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BioMed Research International
Volume 2013 (2013), Article ID 742184, 13 pages
http://dx.doi.org/10.1155/2013/742184
Research Article

Low pH Environmental Stress Inhibits LPS and LTA-Stimulated Proinflammatory Cytokine Production in Rat Alveolar Macrophages

1Department of Medicine, Division of Cardiovascular Medicine, University at Buffalo, Suite 7030, 875 Ellicott Street, Buffalo, NY 14203, USA
2Department of Anesthesiology, University at Buffalo, 3435 Main Street, Buffalo, NY 14214, USA
3Department of Microbiology, University at Buffalo, 3435 Main Street, Buffalo, NY 14214, USA

Received 3 May 2013; Revised 12 July 2013; Accepted 17 July 2013

Academic Editor: Carlo Jose Freire de Oliveira

Copyright © 2013 Stanley F. Fernandez et al. This is an open access article distributed under the Creative Commons Attribution License, which permits unrestricted use, distribution, and reproduction in any medium, provided the original work is properly cited.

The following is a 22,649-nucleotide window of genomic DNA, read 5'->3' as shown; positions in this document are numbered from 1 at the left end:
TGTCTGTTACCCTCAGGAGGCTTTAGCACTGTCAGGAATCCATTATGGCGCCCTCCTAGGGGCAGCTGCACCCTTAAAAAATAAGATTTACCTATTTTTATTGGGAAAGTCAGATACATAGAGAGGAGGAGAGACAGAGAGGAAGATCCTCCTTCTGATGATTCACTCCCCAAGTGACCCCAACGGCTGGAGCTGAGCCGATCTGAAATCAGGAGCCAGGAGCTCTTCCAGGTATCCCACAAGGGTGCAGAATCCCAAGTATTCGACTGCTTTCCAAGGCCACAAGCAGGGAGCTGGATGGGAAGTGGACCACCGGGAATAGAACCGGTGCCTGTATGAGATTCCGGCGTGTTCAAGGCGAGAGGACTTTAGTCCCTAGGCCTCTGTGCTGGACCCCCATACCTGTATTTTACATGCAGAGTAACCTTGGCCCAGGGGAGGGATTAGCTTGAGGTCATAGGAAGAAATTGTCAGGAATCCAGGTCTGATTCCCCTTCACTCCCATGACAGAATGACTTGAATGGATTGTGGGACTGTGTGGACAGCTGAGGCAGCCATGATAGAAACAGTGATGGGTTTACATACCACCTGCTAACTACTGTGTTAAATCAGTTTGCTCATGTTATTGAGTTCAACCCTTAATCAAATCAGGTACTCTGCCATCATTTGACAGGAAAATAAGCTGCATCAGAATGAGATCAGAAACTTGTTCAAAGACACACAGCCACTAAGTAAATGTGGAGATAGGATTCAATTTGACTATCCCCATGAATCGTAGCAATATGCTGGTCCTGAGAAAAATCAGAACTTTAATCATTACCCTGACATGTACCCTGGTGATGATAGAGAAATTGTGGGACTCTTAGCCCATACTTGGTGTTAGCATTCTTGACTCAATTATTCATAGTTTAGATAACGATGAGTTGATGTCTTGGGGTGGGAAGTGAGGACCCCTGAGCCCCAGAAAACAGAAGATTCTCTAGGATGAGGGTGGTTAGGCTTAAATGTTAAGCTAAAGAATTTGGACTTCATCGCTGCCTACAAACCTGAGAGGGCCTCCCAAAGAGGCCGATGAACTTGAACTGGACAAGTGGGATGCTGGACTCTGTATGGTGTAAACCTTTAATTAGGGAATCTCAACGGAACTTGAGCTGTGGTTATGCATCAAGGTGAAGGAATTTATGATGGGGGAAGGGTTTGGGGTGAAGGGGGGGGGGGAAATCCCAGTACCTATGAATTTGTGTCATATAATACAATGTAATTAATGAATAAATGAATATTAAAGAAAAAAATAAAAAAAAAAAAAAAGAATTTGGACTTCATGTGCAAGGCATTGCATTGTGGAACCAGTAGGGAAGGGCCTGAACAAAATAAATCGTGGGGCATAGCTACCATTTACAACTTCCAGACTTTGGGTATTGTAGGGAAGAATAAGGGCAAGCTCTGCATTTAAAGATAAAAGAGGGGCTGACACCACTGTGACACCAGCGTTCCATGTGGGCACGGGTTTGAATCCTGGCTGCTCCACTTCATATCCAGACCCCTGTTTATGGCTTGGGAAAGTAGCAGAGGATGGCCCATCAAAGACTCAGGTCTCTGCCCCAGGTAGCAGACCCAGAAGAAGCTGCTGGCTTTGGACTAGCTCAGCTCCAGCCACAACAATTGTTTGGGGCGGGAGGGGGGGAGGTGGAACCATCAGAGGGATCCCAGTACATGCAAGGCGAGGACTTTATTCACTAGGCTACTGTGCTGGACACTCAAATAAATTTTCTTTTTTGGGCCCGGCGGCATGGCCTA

Abstract

Gastric aspiration increases the risks for developing secondary bacterial pneumonia. Cytokine elaboration through pathogen recognition receptors (PRRs) is an important mechanism in initiating innate immune host response. Effects of low pH stress, a critical component of aspiration pathogenesis, on the PRR pathways were examined, specifically toll-like receptor-2 (TLR2) and TLR4, using isolated rat alveolar macrophages (aMØs). We assessed the ability of aMØs after brief exposure to acidified saline to elaborate proinflammatory cytokines in response to lipopolysaccharide (LPS) and lipoteichoic acid (LTA) stimulation, known ligands of TLR4 and TLR2, respectively. Low pH stress reduced LPS- and LTA-mediated cytokine release (CINC-1, MIP-2, TNF- , MCP-1, and IFN- ). LPS and LTA increased intracellular Ca2+ concentrations while Ca2+ chelation by BAPTA decreased LPS- and LTA-mediated cytokine responses. BAPTA blocked the effects of low pH stress on most of LPS-stimulated cytokines but not of LTA-stimulated responses. In vivo mouse model demonstrates suppressed E. coli and S. pneumoniae clearance following acid aspiration. In conclusion, low pH stress inhibits antibacterial cytokine response of aMØs due to impaired TLR2 (MyD88 pathway) and TLR4 signaling (MyD88 and TRIF pathways). The role of Ca2+ in low pH stress-induced signaling is complex but appears to be distinct between LPS- and LTA-mediated responses.